15 January, 2009

New Orleans Drops Acid

I brought this up in a comment below from my Corbusier post and wanted to give the visual. The picture you have just seen is a proposed house designed by Rotterdam based MVRDV for Brad Pitt's Make it Right Foundation. I want to unequivocally state that I have a lot of respect for any organization trying to improve the lives of the inhabitants of New Orleans before I completely trash this particular effort (if you can call it an effort).

That being said, I'm at a loss for why this would ever be considered as an option for a fabric type of architectural building. What I mean is that there would be multiple iterations of this project, possibly on the same street. What could certainly pass as the folly of a single eccentric has no place as a valid or informed response to the society, culture, and environment of New Orleans. And yet there are still people out there who are absolutely bumfuzzled by the idea that people don't immediately fall in love with the pure genius of the deconstructivist dystopianism of the thing.
As a postscript I will say that the houses actually under construction aren't nearly this bad, though I'm still less than enthused with the effort to dialogue with traditional New Orleans history and forms. More to come...


Anonymous said...

I disagree with your comment. Sometimes architecture needs to make a statement and this house is a protest against the fact that the area is still not secured by the government and that the levee's indeed are so weak that the chance for a new flood within a decade is fair. Now instead of inserting architecture which covers this aspect (building friendly southern homes on stilts) this design actually adresses the issue of this uncertainty. The people in the Lower 9th Ward have the free choice and no-one has to choose this particular design. But funny enough it was chosen and will be built. So this house can be seen as a form of local protest and actually as a statement that the people stay and won't be forgotten.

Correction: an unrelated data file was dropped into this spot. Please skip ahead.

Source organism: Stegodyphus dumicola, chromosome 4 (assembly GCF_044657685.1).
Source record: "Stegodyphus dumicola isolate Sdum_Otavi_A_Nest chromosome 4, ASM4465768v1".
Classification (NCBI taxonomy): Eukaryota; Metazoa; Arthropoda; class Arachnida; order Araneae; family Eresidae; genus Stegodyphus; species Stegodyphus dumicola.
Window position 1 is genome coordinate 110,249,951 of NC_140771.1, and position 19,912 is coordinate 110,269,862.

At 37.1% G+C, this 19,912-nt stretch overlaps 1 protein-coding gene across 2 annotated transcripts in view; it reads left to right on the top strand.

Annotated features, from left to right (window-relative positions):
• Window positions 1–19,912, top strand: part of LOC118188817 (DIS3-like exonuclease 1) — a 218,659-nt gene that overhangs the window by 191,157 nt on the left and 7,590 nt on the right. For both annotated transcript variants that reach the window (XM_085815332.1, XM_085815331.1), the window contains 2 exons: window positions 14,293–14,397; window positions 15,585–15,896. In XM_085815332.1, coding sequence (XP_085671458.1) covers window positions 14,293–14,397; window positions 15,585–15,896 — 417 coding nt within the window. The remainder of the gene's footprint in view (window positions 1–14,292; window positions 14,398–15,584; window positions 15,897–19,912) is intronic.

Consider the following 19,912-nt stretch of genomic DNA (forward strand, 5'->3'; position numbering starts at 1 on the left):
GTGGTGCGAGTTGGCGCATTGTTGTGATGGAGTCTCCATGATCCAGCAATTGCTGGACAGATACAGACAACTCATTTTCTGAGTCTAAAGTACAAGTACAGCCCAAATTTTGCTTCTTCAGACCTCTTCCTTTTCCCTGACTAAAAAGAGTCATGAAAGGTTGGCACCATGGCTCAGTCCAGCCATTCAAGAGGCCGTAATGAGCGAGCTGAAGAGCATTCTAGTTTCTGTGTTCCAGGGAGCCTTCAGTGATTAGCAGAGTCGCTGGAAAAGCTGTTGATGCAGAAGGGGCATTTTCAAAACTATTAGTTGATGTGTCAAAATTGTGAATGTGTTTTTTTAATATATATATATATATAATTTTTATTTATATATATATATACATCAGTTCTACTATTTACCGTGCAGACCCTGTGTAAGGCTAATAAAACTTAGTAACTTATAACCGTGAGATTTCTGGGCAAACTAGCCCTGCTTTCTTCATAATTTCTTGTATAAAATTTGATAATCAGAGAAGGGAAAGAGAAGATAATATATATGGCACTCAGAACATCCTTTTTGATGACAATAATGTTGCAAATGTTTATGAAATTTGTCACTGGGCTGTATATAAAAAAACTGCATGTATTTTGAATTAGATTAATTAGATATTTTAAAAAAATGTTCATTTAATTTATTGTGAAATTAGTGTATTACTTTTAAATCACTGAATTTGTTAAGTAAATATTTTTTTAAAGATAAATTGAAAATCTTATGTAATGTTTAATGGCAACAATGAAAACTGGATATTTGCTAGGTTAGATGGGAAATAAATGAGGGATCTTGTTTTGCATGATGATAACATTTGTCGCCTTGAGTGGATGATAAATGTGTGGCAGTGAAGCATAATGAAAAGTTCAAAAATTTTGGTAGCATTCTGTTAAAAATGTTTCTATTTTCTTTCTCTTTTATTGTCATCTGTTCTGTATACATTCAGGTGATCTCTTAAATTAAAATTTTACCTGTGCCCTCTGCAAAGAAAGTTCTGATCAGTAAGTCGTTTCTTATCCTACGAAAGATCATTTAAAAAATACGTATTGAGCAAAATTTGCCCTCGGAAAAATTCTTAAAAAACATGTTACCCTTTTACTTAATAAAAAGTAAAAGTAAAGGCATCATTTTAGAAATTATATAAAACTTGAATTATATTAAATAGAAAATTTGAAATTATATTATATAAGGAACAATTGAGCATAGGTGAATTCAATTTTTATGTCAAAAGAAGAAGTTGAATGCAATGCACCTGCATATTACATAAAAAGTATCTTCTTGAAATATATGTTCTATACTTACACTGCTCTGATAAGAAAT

Matt said...

It seems that the foundation allows the homeowners to select from the design options commissioned by the foundation. I don't know if anyone has selected this particular design but I am certainly placated by the ability of the eventual owners to choose that option only if they desire it.

The larger issue for me is that MVRDV even pondered this as a responsible way to attempt to design for the people of New Orleans. Did they start from the premise of providing a pleasing home or did they start from the premise of designing an effective "protest" piece? If the defense of the project takes the form of: "Well, it's really trying to be emblematic of the uncertainty that still plagues the region" then I'm still a little put off by the whole thing. I think any defense of a prototype home designed for New Orleans should begin with how to provide comfort in the particular environment in dialogue with the history of the place and how those issues have been dealt with effectively in the past as well as the present.

I would be interested in learning more about how this would function as a protest piece anyway. While I can understand the sentiment, I'm not sure how this design accomplishes it.

Practically, it appears that the entrance is not displaced high enough to avoid the type of flood waters encountered in Katrina. Having a sloped ceiling over a proposed parking space also raises the specter of accidently plowing a tall vehicle into the structure. The front balcony as shown is negating much of the benefit from its overhang by sloping up towards the sun. In short, I see no evidence that this design is addressing the most basic of architectural issues. Given that I can't find a lot of redeemable practical value in the most preliminary analysis of that rendering then I fear that the designer had form and protest in mind before even beginning to deal with comfort, environment, or place.

Maybe I'm just too nitpicky, but I don't like relief architecture as social commentary, especially when dealing with basic shelter for people.